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In the old days of the home computing, malware – viruses, computer worms, and trojan horses – ranged from the relatively harmless prank to nihilistic destruction of whole computer systems. Now, viruses no longer gleefully announce their presence. Over the years the nature of the threat has changed. Malware writers take pains to obfuscate their activity in order to achieve their aims. Insidious software is designed to stealthily take over your machine, to harness it to so-called botnets that are used for targeted attacks, or to steal your private information directly.
With the changing nature of the threat, the response to it must change as well. Antiviruses are insufficient against code that operates on a level below that of the operating system. Rootkits infiltrate the substrate of the computer to hide malicious code away from the defensive software. Firewalls, on the other hand, have no insight into the problems plaguing individual computers.
An international team of researchers are now tackling this problem. They have designed a browser add-on that combines the powers of antivirus software with the network protection abilities of firewalls to detect and thwart the spread of malware.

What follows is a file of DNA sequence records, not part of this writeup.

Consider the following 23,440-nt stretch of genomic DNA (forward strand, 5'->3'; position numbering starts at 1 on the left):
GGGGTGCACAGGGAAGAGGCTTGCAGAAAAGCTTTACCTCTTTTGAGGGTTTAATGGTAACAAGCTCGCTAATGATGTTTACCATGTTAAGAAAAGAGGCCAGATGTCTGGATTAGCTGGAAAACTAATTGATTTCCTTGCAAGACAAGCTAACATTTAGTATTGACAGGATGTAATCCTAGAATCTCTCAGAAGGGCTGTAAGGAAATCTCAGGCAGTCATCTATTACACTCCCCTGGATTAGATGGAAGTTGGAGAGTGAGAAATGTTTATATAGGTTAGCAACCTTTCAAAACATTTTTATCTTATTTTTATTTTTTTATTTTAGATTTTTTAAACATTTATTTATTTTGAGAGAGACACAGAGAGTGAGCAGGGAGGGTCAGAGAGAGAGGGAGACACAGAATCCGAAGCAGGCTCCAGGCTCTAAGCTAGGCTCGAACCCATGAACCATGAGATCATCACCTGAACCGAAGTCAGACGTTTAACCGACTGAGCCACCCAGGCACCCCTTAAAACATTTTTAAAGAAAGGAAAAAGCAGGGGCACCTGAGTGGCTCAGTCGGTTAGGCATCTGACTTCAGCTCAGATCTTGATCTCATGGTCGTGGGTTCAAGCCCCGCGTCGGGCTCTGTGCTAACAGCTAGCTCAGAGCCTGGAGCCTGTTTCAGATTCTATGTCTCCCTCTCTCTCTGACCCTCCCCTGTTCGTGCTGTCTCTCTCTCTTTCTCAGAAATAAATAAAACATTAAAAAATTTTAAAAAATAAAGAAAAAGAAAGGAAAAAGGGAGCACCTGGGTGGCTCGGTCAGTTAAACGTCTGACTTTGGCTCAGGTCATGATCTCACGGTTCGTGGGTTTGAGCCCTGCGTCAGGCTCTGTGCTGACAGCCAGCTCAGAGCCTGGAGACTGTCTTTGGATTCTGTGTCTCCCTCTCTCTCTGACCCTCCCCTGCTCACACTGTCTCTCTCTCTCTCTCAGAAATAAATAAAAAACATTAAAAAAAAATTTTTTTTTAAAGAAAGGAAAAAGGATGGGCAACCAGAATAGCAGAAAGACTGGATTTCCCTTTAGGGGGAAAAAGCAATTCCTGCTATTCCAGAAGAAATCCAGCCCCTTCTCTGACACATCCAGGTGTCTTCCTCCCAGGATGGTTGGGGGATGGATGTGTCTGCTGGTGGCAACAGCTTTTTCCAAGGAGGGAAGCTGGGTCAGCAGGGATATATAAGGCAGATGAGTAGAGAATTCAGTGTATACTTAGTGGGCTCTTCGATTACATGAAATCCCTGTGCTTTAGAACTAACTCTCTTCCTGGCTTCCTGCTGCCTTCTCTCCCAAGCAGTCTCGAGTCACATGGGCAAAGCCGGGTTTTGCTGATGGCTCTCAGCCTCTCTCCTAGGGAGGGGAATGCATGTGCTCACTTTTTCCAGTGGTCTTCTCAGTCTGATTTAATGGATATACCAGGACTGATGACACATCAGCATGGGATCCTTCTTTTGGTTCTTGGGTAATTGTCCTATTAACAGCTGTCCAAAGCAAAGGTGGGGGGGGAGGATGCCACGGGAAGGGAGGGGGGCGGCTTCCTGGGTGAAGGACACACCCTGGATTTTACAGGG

Bilal Shebaro of St. Edward’s University in Austin, Texas and Mohammed Al-Saleh of Jordan University of Science and Technology in Irbid have developed the add-on to allow antivirus software to scan the network as well as locally installed software, and so to detect malware that may have been missed by disparate defence mechanisms.
The system has little additional overhead, and offers increased protection, the team says. “Together with the existing network-based anti-malware software, our solution will offer client machines better protection that has no significant overhead on the protected system.”
Their findings are available in the International Journal of Electronic Security and Digital Forensics.